Spring For Cotton Dress (a bit late!)

As you know if you’ve been reading this blog for a while, I’m not very good at joining in with sew-alongs or sewing challenges – I tried to do the Emery Dress sew-along but finished about a month (or more) late! I did join in with the Yellow Skirt gang and only finished that in time because the deadline was extended. So it will come as no surprise to learn that I didn’t finish my Spring For Cotton dress on time! If you haven’t heard of Spring For Cotton, it’s a challenge run by Lucky Lucille where you have to sew a pattern that is either vintage or inspired by vintage style, entirely in cotton. The video of everyone’s finished makes got published yesterday – so I really was too late! You can see the full parade here.

As you will also know if you’ve read my blog for a while, I have a growing stash of vintage patterns (some from my Grandma and some from a house clearance). I decided to go with one I got from my Grandma for my first foray into sewing with a vintage pattern. I was torn between two (both 60s style, as it’s definitely mt favourite decade for fashion):

OLYMPUS DIGITAL CAMERAOLYMPUS DIGITAL CAMERAI finally decided on the second one, and decided to make view D, on the far right. I wasn’t sure I liked it when I was making it, until it was completely finished. I loved the fabric when I first saw it in Rolls and Rems.

Spring for Cotton fabricBut as I was making the dress, I was worried it would look a bit costumey. It also looked like an ugly overall for quite a while, but taking up the hem definitely helped reduce the frump factor.

Spring-for-Cotton-Dress-1I had already removed 16cm from the hem when I cut it out as it would have reached to my calves almost! Little tip: when making a cut vintage pattern – check the pattern pieces for any alterations the previous owner (my Grandma) made to the pattern pieces! I carefully cut out my pattern pieces – the back had already been used but the front piece hadn’t ( there are different front pieces for each of the views for the trim markings). My Grandma had already shortened the back piece, by about 16cm, so then when I removed another 16cm, it didn’t even cover my bum. So I re-cut the back piece – luckily I had just about enough fabric. I made no attempt at pattern matching, also because I initially stupidly had the front piece laid out upside down, so the flowers would have faced down on the front and up on the back. So the cutting stage was not my finest hour!

I do wish I had properly centered the flowers on the front of the dress, so that the trim lined up.

Spring-for-Cotton-Dress-2I used some bias tape , folded in half for the white trim and bought some buttons to match the darker coral shade on the flowers. It was the trim that made me feel like it would look a bit costumey, but I actually like it, now the dress is finished.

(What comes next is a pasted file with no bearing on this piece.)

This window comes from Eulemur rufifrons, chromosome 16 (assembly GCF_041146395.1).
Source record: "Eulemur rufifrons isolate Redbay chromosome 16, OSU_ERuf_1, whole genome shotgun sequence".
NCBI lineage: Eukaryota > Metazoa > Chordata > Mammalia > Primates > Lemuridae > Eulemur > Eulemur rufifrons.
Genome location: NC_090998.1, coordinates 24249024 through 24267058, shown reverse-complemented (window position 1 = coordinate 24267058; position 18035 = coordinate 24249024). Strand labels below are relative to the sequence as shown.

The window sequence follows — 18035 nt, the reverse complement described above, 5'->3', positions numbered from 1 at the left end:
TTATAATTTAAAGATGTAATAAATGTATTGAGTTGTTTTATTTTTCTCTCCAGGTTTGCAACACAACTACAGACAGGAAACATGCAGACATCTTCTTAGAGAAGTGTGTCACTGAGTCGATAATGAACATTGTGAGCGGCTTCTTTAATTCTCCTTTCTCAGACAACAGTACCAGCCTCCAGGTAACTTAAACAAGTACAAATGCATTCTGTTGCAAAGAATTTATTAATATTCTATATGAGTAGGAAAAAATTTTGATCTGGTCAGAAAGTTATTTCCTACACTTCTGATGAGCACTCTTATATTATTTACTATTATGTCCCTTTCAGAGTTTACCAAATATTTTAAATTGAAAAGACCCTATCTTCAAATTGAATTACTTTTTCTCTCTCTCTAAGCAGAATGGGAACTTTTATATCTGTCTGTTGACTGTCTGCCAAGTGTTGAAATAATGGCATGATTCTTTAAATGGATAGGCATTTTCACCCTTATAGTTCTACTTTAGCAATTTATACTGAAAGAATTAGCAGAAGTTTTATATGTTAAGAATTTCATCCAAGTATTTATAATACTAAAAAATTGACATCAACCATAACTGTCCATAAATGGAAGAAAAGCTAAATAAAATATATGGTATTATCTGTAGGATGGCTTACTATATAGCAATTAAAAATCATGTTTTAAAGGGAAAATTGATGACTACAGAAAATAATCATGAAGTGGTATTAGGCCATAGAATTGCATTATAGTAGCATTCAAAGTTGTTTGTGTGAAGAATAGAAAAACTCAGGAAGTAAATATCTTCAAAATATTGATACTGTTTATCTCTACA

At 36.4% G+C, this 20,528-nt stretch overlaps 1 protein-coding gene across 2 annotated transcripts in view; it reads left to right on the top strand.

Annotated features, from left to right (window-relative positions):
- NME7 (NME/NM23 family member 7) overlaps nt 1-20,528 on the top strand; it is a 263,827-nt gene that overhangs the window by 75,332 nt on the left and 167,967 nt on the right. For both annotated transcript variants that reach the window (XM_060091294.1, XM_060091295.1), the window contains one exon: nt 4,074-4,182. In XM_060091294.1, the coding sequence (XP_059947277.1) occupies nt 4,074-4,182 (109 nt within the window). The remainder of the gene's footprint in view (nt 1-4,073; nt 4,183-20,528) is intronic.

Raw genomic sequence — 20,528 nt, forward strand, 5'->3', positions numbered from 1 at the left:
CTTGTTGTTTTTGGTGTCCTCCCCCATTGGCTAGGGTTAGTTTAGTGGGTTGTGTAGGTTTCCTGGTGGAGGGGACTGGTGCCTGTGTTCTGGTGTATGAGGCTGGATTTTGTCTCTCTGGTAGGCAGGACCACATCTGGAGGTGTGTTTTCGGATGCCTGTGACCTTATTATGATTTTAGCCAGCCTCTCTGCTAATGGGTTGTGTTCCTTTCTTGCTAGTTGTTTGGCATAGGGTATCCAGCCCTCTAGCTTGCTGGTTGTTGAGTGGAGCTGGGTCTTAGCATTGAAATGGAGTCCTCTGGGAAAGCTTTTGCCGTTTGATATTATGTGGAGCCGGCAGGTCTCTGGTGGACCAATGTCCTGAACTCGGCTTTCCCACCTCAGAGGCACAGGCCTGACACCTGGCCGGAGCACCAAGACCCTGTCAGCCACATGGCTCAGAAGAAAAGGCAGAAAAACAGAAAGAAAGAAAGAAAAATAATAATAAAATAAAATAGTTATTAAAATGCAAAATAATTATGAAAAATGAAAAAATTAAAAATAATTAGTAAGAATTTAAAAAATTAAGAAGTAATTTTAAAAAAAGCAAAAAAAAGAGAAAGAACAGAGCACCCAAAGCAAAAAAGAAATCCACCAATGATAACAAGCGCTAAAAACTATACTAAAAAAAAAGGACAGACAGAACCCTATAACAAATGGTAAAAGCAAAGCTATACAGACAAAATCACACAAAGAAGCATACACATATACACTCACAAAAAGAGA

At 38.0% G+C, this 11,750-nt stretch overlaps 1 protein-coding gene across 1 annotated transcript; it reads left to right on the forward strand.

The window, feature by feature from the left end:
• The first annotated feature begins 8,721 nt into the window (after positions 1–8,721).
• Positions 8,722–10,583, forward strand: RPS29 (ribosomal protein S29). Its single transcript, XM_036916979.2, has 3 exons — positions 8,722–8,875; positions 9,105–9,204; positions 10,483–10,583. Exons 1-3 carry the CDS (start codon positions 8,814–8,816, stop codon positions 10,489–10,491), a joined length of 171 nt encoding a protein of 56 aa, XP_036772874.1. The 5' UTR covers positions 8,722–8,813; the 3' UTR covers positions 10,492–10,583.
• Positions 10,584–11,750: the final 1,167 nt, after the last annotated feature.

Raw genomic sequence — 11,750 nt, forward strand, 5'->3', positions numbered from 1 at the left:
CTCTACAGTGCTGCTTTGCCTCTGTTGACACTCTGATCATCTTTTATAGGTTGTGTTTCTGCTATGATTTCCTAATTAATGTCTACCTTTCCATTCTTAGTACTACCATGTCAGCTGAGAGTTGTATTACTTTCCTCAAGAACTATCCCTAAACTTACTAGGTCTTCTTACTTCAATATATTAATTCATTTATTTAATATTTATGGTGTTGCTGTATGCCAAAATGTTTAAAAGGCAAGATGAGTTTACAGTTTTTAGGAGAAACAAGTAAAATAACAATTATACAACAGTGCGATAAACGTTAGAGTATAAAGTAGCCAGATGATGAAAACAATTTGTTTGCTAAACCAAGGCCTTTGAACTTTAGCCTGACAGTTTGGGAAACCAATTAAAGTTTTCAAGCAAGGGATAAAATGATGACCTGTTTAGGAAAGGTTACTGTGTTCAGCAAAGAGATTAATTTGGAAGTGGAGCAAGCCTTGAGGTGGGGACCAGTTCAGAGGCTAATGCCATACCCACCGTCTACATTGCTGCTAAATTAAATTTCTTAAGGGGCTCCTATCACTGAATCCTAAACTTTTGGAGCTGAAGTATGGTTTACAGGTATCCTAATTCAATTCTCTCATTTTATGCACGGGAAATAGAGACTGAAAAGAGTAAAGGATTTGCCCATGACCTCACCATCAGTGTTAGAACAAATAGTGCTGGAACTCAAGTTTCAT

Spring-for-Cotton-Dress-7I did make a couple of fitting adjustments as I went along – I knew the dress would be too big as the pattern is a size larger than my size. I added 2 darts to the back, which are 3 inches from the centre seam and are 1 inch deep at the waist. Looking at the picture below, I should have ironed the darts as they look a bit crap.

Spring-for-Cotton-Dress-3I made the effort not to over-fit the dress as it’s not meant to be figure-hugging. I did, however, take in the side seams a bit, by 2cm at the waist, tapering out at the armpit and hip. I wonder now what it would have looked like if I had hemmed it before making the fit alterations – it might have looked a bit over-sized, but in a good way. Oh well, I’ll learn for next time! I cut another 10cm off the bottom and then did a hem of 1.5cm twice (total 3cm), which tells you how long the dress would have been if I hadn’t taken it up! Spring-for-Cotton-Dress-4The dress was meant to have a 22in invisible zip, but I had this short one in my stash and knew from my 2 Laurel dresses, where I did the same thing, that I would be able to get in and out of the dress with a shorter zip – it just has to go over my head instead of being able to step into it!

I’m pleased with how the facings turned out – it’s nice to work with a fabric that irons so nicely, so the facings stayed on the inside, without poking out – i did understitch them too. Then I slip-stitched them on the inside as it was kind of a pain in the arse having to tuck the facings in every time I put the dress on!

Spring-for-Cotton-Dress-8 I’ll leave you with this kind of goofy picture! (and yet again it’s blurry – I don’t know why, it’s so annoying! Any advice gratefully received. I’m thinking more light would help – so maybe I’ll move outside from now on!) Spring-for-Cotton-Dress-6 Did you join in with Spring for Cotton (and finish in time!)? Have you sewn with a vintage pattern. I found it wasn’t as tricky as I feared, but I think that’s because my pattern was late enough to have all the same markings as modern patterns. The other pattern I considered (above) is unmarked, and I might give that a go next time – I like the idea of a matching dress and coat!

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